EU pharmaceutical policy: MEPs support comprehensive reform 

Press Releases 
  • Promoting innovation and access to affordable medicinal products 
  • Specific rules for novel medicines such as orphan drugs and antimicrobials 
  • Medicines to become more environmentally sustainable 

MEPs adopted their proposals to revamp EU pharmaceutical legislation, to foster innovation and enhance the security of supply, accessibility and affordability of medicines.

On Tuesday, the Environment, Public Health and Food Safety Committee adopted its position on the new directive (66 votes in favour, two against and nine abstentions) and regulation (67 votes in favour, six against and seven abstentions) covering medicinal products for human use.

Regulatory data and market protection: incentives for innovation

To reward innovation, MEPs want to introduce a minimum regulatory data protection period (during which other companies cannot access product data) of seven and a half years, in addition to two years of market protection (during which generic, hybrid or biosimilar products cannot be sold), following a marketing authorisation.

Pharmaceutical companies would be eligible for additional periods of data protection if the particular product addresses an unmet medical need (+12 months), if comparative clinical trials are conducted for the product (+6 months), and if a significant share of the product’s research and development takes place in the EU and at least partly in collaboration with EU research entities (+6 months). MEPs also want a cap on the combined data protection period of eight and half years.

A one-time extension (+12 months) of the two-year market protection period could be granted if the company obtains a marketing authorisation for an additional therapeutic indication which provides significant clinical benefits in comparison with existing therapies.

Orphan drugs (medicines developed to treat rare diseases) would benefit from up to 11 years of market exclusivity if they address a “high unmet medical need”.

Step up the fight against antimicrobial resistance (AMR)

MEPs underline the need to boost the research and development of novel antimicrobials, notably through market entry rewards and milestone reward payment schemes (e.g. early-stage financial support upon achieving certain R&D objectives prior to market approval). These would be complemented by a subscription model-based voluntary joint procurement scheme, to encourage investment in antimicrobials.

They agree with the introduction of a “transferable data exclusivity voucher” for priority antimicrobials, providing for a maximum 12 additional months of data protection for an authorised product. The voucher could not be used for a product which has already benefited from maximum regulatory data protection and would be transferable only once to another marketing authorisation holder.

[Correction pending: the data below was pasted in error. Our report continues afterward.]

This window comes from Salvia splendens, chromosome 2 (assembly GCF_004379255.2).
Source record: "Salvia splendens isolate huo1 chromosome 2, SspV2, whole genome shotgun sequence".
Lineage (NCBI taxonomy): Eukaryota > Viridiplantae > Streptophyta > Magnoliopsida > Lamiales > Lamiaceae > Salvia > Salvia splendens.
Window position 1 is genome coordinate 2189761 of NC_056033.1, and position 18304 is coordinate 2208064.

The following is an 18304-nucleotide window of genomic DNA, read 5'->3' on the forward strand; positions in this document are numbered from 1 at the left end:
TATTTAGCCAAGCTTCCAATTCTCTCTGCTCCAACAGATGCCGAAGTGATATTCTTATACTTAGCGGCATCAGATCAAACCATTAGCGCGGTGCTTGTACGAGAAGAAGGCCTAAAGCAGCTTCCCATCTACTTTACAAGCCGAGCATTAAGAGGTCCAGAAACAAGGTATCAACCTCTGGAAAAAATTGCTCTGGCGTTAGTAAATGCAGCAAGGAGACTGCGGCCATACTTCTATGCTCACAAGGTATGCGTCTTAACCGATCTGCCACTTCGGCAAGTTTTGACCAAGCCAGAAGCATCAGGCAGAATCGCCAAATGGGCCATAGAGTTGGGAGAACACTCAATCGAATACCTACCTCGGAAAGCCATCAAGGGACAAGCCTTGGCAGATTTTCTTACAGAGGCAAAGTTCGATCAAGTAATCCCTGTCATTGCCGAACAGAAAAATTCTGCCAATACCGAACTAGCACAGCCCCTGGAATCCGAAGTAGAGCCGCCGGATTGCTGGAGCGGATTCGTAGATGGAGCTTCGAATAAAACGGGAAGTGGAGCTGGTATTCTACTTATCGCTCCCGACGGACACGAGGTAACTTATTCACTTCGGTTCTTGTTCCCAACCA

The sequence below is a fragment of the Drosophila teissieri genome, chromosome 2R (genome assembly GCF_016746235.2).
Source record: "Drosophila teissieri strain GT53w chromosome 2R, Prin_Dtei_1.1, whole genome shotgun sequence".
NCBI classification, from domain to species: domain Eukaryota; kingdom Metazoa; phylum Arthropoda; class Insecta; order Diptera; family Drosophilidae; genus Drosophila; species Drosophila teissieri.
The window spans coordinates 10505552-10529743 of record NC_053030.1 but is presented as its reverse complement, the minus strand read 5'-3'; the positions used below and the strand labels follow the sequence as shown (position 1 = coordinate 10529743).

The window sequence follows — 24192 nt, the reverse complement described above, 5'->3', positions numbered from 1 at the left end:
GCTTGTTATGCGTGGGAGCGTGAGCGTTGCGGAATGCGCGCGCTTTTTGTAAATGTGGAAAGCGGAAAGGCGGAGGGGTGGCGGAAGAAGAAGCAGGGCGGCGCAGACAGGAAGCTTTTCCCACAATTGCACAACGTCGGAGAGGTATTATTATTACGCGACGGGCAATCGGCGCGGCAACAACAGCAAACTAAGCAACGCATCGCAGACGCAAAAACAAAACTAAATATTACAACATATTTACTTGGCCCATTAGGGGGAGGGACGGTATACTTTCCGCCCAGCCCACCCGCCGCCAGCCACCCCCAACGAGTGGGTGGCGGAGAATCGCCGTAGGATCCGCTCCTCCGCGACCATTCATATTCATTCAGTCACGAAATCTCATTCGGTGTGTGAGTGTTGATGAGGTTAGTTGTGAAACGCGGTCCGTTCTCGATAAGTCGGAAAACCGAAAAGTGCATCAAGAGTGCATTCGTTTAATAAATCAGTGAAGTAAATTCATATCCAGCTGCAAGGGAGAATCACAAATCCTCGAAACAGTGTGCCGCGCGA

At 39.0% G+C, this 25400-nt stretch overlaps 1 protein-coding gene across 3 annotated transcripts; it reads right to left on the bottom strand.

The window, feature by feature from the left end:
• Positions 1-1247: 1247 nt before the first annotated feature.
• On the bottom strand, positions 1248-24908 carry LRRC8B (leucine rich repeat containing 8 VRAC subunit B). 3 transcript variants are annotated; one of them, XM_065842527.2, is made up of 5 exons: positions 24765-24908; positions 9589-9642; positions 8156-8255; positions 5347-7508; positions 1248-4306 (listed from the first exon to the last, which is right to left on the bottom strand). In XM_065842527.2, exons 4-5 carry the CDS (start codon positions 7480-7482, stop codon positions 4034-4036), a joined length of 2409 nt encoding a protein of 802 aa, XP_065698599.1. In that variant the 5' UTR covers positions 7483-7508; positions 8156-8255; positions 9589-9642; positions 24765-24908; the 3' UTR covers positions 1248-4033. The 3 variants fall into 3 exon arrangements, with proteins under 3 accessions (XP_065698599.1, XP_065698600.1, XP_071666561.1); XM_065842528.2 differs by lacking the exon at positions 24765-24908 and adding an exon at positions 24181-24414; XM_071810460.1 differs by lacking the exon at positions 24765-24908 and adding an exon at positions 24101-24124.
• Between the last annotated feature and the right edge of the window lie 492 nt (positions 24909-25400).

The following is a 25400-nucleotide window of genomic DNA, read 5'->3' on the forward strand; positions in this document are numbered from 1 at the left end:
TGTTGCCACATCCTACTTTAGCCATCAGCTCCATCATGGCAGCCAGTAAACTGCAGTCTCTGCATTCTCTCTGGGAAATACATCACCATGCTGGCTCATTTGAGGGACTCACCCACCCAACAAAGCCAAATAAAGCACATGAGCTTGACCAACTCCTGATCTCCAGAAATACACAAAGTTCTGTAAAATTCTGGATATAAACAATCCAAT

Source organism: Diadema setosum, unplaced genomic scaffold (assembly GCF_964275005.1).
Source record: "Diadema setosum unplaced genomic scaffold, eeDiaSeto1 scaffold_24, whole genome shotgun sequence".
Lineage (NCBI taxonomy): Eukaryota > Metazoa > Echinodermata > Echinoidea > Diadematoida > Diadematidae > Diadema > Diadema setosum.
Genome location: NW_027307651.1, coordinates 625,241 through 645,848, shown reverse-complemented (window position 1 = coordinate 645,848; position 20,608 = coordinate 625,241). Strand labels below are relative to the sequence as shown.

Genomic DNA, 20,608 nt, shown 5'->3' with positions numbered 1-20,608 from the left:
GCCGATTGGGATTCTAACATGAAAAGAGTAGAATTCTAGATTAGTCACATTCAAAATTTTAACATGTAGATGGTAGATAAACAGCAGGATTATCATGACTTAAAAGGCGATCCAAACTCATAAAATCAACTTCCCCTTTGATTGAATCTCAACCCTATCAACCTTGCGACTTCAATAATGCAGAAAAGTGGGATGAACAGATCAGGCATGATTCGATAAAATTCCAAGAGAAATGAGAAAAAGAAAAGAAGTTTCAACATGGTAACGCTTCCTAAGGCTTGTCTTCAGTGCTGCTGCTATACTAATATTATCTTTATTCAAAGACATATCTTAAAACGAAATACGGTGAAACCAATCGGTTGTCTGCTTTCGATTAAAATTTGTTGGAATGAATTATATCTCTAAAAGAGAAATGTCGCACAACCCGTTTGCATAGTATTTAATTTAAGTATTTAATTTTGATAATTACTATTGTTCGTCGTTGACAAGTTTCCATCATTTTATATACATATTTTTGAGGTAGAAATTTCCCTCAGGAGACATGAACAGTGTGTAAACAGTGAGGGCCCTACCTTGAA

Among the new measures to promote the prudent use of antimicrobials, MEPs want stricter requirements, such as restricting the prescriptions and dispensation to the amount required for the treatment and limiting the duration for which they are prescribed.

Strengthened requirements for environmental risk assessment

These new rules would require companies to submit an environmental risk assessment (ERA) when requesting a marketing authorisation. To ensure adequate evaluation of ERAs, MEPs want the creation, within the European Medicines Agency, of a new ad-hoc environmental risk assessment working party. MEPs insist that the risk mitigation measures (taken to avoid and limit emissions to air, water and soil) should address the entire life cycle of medicines.

Increased independence for EU health emergency body

To effectively address public health challenges and boost European research, MEPs want the European Health Emergency Preparedness and Response Authority (HERA, currently a Commission department) to become a separate structure under the European Centre for Disease Prevention and Control (ECDC). HERA should primarily focus on the fight against the most urgent health threats, including antimicrobial resistance and medicine shortages.

More details on MEPs’ specific proposals are available in this background document.


Rapporteur for the directive Pernille Weiss (EPP, DK) said: “The EU pharmaceutical legislation revision is vital for patients, industry and society. Today’s vote is a step towards delivering the tools to tackle present and future healthcare challenges, particularly for our market attractiveness and medicine access across EU countries. We hope Council takes note of our ambition and commitment to create a robust legislative framework, setting the scene for prompt negotiations.”

Rapporteur for the regulation Tiemo Wölken (S&D, DE) said: “This revision paves the way to addressing critical challenges such as medicines shortages and antimicrobial resistance. We are strengthening our healthcare infrastructure and reinforcing our collective resilience ahead of future health crises - a significant milestone in our pursuit of fairer, more accessible healthcare for all Europeans. Measures improving access to medicines, whilst incentivising areas of unmet medical needs, are crucial parts of this reform.”

Next steps

MEPs are scheduled to debate and vote on the Parliament’s position during the 10-11 April 2024 plenary session. The file will be followed up by the new Parliament after the European elections on 6-9 June.


On 26 April 2023, the Commission put forward a “pharmaceutical package” to revise the EU's pharmaceutical legislation. It includes proposals for a new directive and a new regulation, which aim to make medicines more available, accessible and affordable, while supporting the competitiveness and attractiveness of the EU pharmaceutical industry, with higher environmental standards.